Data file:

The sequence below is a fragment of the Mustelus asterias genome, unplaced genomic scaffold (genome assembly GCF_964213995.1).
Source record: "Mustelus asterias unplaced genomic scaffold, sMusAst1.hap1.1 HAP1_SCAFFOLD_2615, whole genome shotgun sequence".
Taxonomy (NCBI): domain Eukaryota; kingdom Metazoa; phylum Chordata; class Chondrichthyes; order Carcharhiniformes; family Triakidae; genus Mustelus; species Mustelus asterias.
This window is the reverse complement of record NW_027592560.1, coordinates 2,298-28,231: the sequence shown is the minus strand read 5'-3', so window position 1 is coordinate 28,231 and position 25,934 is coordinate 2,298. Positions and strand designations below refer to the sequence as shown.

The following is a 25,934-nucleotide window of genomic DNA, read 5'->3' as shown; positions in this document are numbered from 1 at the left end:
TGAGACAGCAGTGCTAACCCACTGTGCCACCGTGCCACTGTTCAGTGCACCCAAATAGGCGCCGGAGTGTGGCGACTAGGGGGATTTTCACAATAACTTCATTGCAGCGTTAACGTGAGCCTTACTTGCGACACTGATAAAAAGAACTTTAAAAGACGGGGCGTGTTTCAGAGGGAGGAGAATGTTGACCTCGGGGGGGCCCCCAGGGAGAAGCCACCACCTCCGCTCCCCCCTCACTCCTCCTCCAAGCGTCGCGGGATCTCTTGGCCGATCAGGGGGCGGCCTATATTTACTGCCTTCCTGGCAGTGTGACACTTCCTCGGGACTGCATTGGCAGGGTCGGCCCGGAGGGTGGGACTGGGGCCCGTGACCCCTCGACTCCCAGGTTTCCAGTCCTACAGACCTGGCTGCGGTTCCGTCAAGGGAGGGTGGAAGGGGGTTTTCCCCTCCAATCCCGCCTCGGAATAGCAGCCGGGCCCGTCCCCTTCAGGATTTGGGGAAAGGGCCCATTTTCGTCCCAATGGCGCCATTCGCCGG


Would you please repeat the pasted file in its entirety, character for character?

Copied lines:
The sequence below is a fragment of the Mustelus asterias genome, unplaced genomic scaffold (genome assembly GCF_964213995.1).
Source record: "Mustelus asterias unplaced genomic scaffold, sMusAst1.hap1.1 HAP1_SCAFFOLD_2615, whole genome shotgun sequence".
Taxonomy (NCBI): domain Eukaryota; kingdom Metazoa; phylum Chordata; class Chondrichthyes; order Carcharhiniformes; family Triakidae; genus Mustelus; species Mustelus asterias.
This window is the reverse complement of record NW_027592560.1, coordinates 2,298-28,231: the sequence shown is the minus strand read 5'-3', so window position 1 is coordinate 28,231 and position 25,934 is coordinate 2,298. Positions and strand designations below refer to the sequence as shown.

The following is a 25,934-nucleotide window of genomic DNA, read 5'->3' as shown; positions in this document are numbered from 1 at the left end:
TGAGACAGCAGTGCTAACCCACTGTGCCACCGTGCCACTGTTCAGTGCACCCAAATAGGCGCCGGAGTGTGGCGACTAGGGGGATTTTCACAATAACTTCATTGCAGCGTTAACGTGAGCCTTACTTGCGACACTGATAAAAAGAACTTTAAAAGACGGGGCGTGTTTCAGAGGGAGGAGAATGTTGACCTCGGGGGGGCCCCCAGGGAGAAGCCACCACCTCCGCTCCCCCCTCACTCCTCCTCCAAGCGTCGCGGGATCTCTTGGCCGATCAGGGGGCGGCCTATATTTACTGCCTTCCTGGCAGTGTGACACTTCCTCGGGACTGCATTGGCAGGGTCGGCCCGGAGGGTGGGACTGGGGCCCGTGACCCCTCGACTCCCAGGTTTCCAGTCCTACAGACCTGGCTGCGGTTCCGTCAAGGGAGGGTGGAAGGGGGTTTTCCCCTCCAATCCCGCCTCGGAATAGCAGCCGGGCCCGTCCCCTTCAGGATTTGGGGAAAGGGCCCATTTTCGTCCCAATGGCGCCATTCGCCGG